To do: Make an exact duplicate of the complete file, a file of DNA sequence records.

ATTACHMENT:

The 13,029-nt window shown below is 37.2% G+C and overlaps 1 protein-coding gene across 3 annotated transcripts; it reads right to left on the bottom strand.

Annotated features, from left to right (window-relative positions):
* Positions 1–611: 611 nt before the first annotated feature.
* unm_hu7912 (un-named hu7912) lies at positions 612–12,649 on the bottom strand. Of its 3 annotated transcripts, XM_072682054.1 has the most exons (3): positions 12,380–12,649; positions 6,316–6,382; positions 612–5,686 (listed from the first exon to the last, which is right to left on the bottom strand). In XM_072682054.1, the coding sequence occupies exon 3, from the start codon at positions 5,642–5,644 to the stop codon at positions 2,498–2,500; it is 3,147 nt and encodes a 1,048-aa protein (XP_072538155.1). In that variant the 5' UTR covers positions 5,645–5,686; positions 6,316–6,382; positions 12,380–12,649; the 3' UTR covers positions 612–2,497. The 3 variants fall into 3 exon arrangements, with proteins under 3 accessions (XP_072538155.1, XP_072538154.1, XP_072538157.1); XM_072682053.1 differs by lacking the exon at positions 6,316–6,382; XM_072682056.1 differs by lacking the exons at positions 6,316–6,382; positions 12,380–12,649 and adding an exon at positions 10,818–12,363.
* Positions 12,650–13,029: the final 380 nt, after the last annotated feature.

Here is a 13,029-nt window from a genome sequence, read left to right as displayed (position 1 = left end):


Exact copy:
The 13,029-nt window shown below is 37.2% G+C and overlaps 1 protein-coding gene across 3 annotated transcripts; it reads right to left on the bottom strand.

Annotated features, from left to right (window-relative positions):
* Positions 1–611: 611 nt before the first annotated feature.
* unm_hu7912 (un-named hu7912) lies at positions 612–12,649 on the bottom strand. Of its 3 annotated transcripts, XM_072682054.1 has the most exons (3): positions 12,380–12,649; positions 6,316–6,382; positions 612–5,686 (listed from the first exon to the last, which is right to left on the bottom strand). In XM_072682054.1, the coding sequence occupies exon 3, from the start codon at positions 5,642–5,644 to the stop codon at positions 2,498–2,500; it is 3,147 nt and encodes a 1,048-aa protein (XP_072538155.1). In that variant the 5' UTR covers positions 5,645–5,686; positions 6,316–6,382; positions 12,380–12,649; the 3' UTR covers positions 612–2,497. The 3 variants fall into 3 exon arrangements, with proteins under 3 accessions (XP_072538155.1, XP_072538154.1, XP_072538157.1); XM_072682053.1 differs by lacking the exon at positions 6,316–6,382; XM_072682056.1 differs by lacking the exons at positions 6,316–6,382; positions 12,380–12,649 and adding an exon at positions 10,818–12,363.
* Positions 12,650–13,029: the final 380 nt, after the last annotated feature.

Here is a 13,029-nt window from a genome sequence, read left to right as displayed (position 1 = left end):